Would Skylar become an annoying, bratty kid if we introduced another baby to this house?
The thought terrified me. At the moment we are very content with having one child—and Sydney’s reaction is certainly not the reason we’ve not had another. But if ever we do decide to have another child, at least we have some sense of what we could expect from Skyalr, from watching Sydney work through her jealousy and grief, missing her life as an only child.
Of course, just as things started to look like they were turning around for the family, as Bug began to embrace having a brother—what’s a TV drama without, well, drama—something else broke. Joel and Julia switched places: He wanted to have a career and Julia became the stay-at-home parent, which simply wasn’t part of her DNA). And with the new dynamic, infidelities and mistrust crept in. Before we knew it, Joel was moving out of the house and into a one-bedroom apart with a big TV.
Having witnessed something quite similar as a kid, I could imagine what Sydney and Victor were going through. I don’t know many details about the few weeks that my father spent sleeping on the couch of his parents’ house when I was younger. I don’t know why he left, but I’ve always suspected it was not unlike the situation between Joel and Julia. I distinctly recall hearing my father tell my mother not to pack his clothes in garbage bags because he didn’t want them to “smell like pine.”
You would think that my own childhood experience would be enough to ensure that this will never happen in my household. That her parents will never let it get to that point because her father knows, first-hand, what it feels like, and wants to protect Skylar from bearing the torture of bouncing between two households.
And maybe it is; it’s certainly in the back of my mind. But it didn’t fully register on the emotional scale—perhaps because I experienced it so many years ago—until I watched Sydney cry herself to sleep when her father wasn’t home. That was my “Bug” in pain on TV. That was my baby as much as it was Joel and Julia’s because, after six seasons, Skylar and Sydney have become so intertwined in my head.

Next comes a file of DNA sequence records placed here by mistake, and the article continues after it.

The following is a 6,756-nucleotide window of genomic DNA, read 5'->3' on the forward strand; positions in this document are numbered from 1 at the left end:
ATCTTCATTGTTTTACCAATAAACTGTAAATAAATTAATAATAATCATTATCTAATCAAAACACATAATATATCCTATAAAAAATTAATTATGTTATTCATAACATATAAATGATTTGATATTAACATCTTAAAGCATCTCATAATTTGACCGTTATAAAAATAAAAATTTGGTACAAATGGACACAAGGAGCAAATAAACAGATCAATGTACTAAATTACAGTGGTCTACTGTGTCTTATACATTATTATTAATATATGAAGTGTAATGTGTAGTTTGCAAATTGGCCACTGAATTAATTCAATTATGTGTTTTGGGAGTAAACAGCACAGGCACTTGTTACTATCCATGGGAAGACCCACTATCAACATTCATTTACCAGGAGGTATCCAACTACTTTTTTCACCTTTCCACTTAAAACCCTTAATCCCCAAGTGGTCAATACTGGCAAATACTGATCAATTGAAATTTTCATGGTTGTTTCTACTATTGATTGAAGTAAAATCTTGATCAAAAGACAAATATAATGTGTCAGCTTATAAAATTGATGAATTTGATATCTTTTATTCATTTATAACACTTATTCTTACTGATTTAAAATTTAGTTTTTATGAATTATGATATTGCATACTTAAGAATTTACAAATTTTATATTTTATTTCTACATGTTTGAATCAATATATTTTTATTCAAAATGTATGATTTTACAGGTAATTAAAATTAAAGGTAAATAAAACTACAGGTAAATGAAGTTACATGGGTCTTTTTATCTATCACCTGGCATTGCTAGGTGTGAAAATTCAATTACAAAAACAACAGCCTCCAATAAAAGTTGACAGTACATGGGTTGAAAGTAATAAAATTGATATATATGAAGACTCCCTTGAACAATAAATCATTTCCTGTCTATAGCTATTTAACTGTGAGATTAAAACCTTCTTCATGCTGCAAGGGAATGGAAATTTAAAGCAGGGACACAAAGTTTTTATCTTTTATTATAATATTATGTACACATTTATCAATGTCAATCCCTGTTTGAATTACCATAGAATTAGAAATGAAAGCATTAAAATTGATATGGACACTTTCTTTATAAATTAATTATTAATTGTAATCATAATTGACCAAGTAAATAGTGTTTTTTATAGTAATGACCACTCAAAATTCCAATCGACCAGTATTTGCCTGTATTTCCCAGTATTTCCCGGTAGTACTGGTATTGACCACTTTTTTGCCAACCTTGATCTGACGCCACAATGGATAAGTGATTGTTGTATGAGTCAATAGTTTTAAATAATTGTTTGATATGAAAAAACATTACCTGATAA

Watching that pain of separation—and the elation of their reunion in the past few weeks as the show winds down to tonight’s series finale—has conjured, for me, the pain I felt when my parents weren’t living in the same household. It was the trigger I needed to be that much more protective of my family. Thanks to “Bug,” I would do everything I could to make sure Skylar would never have to go through this.
Am I a soothsayer? Certainly not. Can I guarantee that things will always be beautiful and perfect and great for our family? Obviously not.
But I can learn from what I’ve been watching all these years. Those scenes have brought me to tears so many times, dredging up feelings I’ve hidden away inside my mind for years. And, I hope, those feelings will translate into action, precaution, doing everything in my power to try to make things work in our house, in our marriage, and in our parenting. Yes, I believe a good story, even on TV, can have the power to do that. Even if Parenthood hadn’t pulled me in, resonating with me and engaging me with its tear-jerking and emotional ways for these past six seasons, I would like to think I would have continued watching for the lessons it’s taught me about myself, my family, and my daughter. That would have been more than enough to make it all worth it.
Because I related to the Grahams in so many ways, I always found myself pulling for them more than anyone else on the show during their tough times these past few seasons. You might even say that I’m firmly on Team Joelia.
Even more so, though, I’m Team “Bug.” I’ve seen my daughter through Sydney, and as we saying good-bye to the series tonight, I know I’ll keep calling my little one “Bug” for as long as she’ll let me.
Judging by what I’ve seen on Parenthood, that probably won’t be very much longer. I guess they have to grow up some time.